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September 29, 2022



Czech Republic: Yet another anti-Romani demonstration planned in Děčín

Děčín, 8.8.2014 17:00, (ROMEA)
Lukáš Kohout (FOTO: Lukáš Houdek)
Lukáš Kohout (FOTO: Lukáš Houdek)

A brutal assault at the Calipso gaming room in the Old Town of Děčín has become the pretext for an anti-Romani demonstration to be convened there next Wednesday, even though the context of the incident was evidently not racist. The violent aggressor, who has already been apprehended by police, has been scaring both non-Romani and Romani locals for some time.  

One Romani local recently filed criminal charges against the man over a previous incident, but police took a lax approach toward pursuing them, which is reportedly the rule when it comes to problems between members of the Romani community there. "Mark my words," Roman Horváth, a long-term Romani resident of Děčín who lives with his family in the Old Town, told news server, "if the police had arrested him in July when he attacked me, this massacre would never have happened."  

Three weeks ago the man who has now been arrested because of the street brawl in front of the Calipso gaming room assaulted Horváth in a corridor of his own apartment building; Horváth subsequently filed charges. "First he attacked my brother and was beating him. When I pulled him away and told him to leave my brother alone, he started in on me. He beat my head and ribs, first with his fists, and then he pulled out a collapsible nightstick. I have a four-centimeter long scar on my head from his attack," Horváth said, adding that the man is considered a feared aggressor and fighter among the Romani community in Děčín.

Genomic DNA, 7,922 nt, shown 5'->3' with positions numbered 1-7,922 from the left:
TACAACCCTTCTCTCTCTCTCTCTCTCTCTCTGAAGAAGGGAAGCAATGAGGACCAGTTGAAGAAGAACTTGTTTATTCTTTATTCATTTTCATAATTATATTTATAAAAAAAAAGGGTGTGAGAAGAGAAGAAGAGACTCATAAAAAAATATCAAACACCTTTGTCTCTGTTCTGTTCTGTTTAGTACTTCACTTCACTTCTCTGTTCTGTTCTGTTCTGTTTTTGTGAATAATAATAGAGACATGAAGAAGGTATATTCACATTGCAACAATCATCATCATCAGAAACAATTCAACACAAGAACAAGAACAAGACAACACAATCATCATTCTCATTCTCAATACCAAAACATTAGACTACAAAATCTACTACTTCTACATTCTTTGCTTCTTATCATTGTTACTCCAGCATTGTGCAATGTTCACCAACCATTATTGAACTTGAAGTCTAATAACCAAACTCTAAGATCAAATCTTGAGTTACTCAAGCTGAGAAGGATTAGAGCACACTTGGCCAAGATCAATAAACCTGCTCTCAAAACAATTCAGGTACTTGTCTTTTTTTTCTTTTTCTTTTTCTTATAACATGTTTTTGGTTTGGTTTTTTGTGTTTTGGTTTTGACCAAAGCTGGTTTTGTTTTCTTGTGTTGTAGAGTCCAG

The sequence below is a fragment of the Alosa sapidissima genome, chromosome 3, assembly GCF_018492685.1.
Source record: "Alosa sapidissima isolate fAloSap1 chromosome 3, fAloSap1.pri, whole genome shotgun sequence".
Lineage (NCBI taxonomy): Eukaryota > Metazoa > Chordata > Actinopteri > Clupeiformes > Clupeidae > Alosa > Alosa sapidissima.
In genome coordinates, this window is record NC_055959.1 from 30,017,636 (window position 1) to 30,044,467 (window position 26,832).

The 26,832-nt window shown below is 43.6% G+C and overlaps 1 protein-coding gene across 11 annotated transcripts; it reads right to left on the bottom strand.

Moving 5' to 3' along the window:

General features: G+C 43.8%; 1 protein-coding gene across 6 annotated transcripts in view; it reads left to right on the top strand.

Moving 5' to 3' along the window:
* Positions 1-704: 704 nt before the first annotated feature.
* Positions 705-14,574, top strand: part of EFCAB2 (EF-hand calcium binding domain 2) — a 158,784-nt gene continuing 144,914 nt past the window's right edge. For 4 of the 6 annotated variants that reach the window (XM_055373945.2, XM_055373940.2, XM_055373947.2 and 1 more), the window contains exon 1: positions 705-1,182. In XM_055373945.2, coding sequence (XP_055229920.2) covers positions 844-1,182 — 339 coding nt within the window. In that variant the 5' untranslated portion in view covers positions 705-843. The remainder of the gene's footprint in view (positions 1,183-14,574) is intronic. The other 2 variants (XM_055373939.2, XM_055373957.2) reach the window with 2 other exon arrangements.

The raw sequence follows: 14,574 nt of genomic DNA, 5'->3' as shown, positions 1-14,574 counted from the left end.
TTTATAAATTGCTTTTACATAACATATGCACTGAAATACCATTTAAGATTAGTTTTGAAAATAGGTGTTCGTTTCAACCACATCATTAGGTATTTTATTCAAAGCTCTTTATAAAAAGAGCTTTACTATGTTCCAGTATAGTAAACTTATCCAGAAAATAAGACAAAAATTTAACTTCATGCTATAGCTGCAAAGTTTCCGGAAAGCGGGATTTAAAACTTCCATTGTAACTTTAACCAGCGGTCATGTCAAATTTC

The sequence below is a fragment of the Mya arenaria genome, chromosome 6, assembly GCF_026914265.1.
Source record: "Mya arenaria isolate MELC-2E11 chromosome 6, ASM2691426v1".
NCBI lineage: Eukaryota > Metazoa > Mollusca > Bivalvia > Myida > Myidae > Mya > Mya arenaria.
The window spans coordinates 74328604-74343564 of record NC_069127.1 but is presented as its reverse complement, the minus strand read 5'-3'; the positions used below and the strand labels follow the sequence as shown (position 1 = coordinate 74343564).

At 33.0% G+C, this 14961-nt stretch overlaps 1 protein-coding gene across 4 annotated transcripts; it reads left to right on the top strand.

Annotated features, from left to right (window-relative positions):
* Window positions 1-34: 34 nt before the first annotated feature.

The assailant was reportedly on probation at the time of these most recent incidents. "That guy will beat up anyone, it doesn't matter whether they are Romani or white," Horváth emphasized, "but in the newspapers they have blown this out of proportion and are saying it was a racist crime. Romani people are now afraid to walk on the streets in this town. They are afraid for their children. This is the worst thing that could have happened."

Horváth also pointed out that when police officers address conflicts between Romani people, they take a very lax approach to them. "A couple of days after I filed charges, they called to tell me it had just been a misdemeanor," he said, "and I asked them then: Do you want to see someone else become a victim? Well, you see, here we are."

Victim got along well with Romani people

More information about the street brawl that has sparked a wave of anti-Romani sentiment in Děčín has been provided to our editors by another member of the Romani community there, Drahomír Radek Horváth, who personally knows the man who was injured in the incident front of the Calipso gaming room. "That's R.V., he's a sailor, we've known each other 25 years. It took more than one assailant, because R.V. has balls and doesn't let people push him around," Drahomír Radek Horváth told news server, adding that the conflict began inside the gaming room.